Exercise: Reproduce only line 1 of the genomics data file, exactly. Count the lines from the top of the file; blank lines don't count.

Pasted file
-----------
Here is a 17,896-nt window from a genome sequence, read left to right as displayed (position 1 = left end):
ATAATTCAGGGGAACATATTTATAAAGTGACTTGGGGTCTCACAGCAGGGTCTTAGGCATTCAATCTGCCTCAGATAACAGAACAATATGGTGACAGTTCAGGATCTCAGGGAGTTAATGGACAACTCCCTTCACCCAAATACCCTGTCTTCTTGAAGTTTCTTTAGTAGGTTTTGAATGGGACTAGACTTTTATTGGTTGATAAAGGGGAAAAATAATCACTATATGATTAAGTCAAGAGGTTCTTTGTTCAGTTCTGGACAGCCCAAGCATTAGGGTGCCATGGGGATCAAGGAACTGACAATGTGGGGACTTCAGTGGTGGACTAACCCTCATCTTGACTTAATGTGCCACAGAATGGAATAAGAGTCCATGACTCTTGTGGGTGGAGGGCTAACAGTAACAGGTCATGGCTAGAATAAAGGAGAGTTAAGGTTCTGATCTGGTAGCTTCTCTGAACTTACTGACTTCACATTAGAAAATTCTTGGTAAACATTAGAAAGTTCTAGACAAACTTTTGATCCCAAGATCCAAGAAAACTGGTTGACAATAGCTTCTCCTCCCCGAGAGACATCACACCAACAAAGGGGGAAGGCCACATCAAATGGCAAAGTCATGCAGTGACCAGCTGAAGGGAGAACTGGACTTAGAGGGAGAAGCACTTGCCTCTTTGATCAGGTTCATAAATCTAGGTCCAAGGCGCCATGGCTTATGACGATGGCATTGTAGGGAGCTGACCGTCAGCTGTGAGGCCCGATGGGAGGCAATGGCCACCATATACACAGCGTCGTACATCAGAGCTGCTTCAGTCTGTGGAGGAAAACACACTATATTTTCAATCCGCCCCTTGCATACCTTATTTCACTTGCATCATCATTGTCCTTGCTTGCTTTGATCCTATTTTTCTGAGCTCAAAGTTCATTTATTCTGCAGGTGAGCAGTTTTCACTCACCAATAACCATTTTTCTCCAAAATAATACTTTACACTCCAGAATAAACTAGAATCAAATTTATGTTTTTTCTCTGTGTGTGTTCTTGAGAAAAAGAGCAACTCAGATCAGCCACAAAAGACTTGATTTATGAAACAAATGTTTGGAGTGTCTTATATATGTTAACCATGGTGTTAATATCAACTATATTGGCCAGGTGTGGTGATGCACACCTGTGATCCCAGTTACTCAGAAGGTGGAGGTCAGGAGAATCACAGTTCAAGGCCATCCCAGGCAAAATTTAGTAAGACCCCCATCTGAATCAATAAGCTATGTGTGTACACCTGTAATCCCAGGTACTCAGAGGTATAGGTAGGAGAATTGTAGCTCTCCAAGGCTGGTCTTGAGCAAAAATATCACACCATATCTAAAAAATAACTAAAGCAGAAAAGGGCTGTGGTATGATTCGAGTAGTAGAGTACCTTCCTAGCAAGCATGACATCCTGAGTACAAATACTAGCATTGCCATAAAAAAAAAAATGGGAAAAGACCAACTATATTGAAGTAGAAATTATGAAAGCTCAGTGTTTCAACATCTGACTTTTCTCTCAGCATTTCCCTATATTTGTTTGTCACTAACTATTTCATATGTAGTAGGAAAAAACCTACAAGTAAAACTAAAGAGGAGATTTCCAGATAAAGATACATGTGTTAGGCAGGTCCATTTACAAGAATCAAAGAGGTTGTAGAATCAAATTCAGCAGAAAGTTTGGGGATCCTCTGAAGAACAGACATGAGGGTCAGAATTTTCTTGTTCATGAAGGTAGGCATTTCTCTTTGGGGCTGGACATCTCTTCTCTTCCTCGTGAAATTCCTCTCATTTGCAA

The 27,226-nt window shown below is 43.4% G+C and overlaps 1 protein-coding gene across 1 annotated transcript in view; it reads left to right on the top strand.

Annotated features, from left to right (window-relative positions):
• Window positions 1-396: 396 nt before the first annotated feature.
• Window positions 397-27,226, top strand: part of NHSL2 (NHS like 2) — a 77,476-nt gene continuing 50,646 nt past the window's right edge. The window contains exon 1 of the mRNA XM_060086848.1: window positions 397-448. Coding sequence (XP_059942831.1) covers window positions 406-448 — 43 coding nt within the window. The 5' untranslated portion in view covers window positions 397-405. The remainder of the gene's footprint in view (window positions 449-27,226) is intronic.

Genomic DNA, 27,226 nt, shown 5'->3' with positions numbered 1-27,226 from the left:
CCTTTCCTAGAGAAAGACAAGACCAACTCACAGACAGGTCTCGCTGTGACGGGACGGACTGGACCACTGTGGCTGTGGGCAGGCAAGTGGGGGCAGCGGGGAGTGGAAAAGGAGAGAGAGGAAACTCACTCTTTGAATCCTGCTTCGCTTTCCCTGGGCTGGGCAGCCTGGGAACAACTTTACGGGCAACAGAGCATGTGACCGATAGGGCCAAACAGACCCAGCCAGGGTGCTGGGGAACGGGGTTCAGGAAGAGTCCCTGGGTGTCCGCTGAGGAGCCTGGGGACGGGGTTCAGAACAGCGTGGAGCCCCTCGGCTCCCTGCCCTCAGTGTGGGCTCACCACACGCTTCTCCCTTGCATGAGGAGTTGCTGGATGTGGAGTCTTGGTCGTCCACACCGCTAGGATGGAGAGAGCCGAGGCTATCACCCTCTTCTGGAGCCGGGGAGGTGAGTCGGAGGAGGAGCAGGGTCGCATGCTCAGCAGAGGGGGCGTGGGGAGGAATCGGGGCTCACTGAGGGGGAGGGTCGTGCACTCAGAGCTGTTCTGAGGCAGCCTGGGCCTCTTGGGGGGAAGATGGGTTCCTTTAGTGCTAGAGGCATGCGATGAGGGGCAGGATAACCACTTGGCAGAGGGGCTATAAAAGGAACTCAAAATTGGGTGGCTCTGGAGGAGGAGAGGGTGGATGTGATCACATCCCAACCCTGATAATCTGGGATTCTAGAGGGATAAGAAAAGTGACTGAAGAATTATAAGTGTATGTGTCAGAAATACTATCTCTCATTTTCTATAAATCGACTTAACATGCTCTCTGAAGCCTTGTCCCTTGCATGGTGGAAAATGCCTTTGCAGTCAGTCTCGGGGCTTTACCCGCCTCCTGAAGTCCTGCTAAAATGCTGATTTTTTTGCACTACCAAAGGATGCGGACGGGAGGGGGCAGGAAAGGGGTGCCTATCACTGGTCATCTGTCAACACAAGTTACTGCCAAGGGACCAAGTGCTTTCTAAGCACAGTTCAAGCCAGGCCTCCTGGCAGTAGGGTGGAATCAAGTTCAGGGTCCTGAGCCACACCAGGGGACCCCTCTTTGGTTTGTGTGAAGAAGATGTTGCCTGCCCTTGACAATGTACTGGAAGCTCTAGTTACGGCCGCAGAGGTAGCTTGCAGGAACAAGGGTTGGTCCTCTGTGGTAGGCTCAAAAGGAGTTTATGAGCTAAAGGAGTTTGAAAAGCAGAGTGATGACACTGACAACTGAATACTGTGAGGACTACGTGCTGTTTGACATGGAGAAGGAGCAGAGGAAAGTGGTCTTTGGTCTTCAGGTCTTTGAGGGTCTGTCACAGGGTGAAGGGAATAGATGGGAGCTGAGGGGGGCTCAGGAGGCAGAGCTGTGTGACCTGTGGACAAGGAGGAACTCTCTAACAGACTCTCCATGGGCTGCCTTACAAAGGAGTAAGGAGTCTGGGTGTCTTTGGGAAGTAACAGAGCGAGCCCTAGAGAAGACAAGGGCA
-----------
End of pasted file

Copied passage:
Here is a 17,896-nt window from a genome sequence, read left to right as displayed (position 1 = left end):